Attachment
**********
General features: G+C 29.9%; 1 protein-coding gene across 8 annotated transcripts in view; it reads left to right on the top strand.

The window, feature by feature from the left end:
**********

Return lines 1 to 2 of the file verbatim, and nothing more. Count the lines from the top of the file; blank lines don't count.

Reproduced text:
General features: G+C 29.9%; 1 protein-coding gene across 8 annotated transcripts in view; it reads left to right on the top strand.

The window, feature by feature from the left end: